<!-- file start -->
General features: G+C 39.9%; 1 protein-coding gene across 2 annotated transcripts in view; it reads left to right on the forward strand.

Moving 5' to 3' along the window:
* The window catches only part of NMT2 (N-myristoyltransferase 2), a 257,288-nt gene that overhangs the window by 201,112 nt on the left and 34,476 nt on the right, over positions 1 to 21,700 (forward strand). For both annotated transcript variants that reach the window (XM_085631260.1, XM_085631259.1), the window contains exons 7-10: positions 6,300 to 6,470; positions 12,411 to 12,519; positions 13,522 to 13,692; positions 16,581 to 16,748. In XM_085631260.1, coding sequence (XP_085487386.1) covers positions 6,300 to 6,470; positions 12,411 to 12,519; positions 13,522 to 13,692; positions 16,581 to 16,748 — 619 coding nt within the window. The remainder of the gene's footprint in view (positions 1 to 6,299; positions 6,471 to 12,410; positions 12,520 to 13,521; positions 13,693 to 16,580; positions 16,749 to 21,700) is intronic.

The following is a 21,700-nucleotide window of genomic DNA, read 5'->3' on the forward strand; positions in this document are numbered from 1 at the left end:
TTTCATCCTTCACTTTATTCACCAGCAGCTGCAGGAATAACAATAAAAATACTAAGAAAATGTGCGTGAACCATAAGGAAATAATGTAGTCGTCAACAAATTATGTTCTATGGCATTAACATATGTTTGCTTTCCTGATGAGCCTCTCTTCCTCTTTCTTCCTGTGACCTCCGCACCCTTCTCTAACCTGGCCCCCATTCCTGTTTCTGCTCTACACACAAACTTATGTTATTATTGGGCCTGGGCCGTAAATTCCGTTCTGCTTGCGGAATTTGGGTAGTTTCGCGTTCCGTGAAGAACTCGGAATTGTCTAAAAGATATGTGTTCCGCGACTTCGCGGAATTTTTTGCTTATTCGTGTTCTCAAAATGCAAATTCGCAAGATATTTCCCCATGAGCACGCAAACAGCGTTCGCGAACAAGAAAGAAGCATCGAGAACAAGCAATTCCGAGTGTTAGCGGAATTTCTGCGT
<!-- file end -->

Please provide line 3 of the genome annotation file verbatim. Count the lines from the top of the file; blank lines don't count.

* The window catches only part of NMT2 (N-myristoyltransferase 2), a 257,288-nt gene that overhangs the window by 201,112 nt on the left and 34,476 nt on the right, over positions 1 to 21,700 (forward strand). For both annotated transcript variants that reach the window (XM_085631260.1, XM_085631259.1), the window contains exons 7-10: positions 6,300 to 6,470; positions 12,411 to 12,519; positions 13,522 to 13,692; positions 16,581 to 16,748. In XM_085631260.1, coding sequence (XP_085487386.1) covers positions 6,300 to 6,470; positions 12,411 to 12,519; positions 13,522 to 13,692; positions 16,581 to 16,748 — 619 coding nt within the window. The remainder of the gene's footprint in view (positions 1 to 6,299; positions 6,471 to 12,410; positions 12,520 to 13,521; positions 13,693 to 16,580; positions 16,749 to 21,700) is intronic.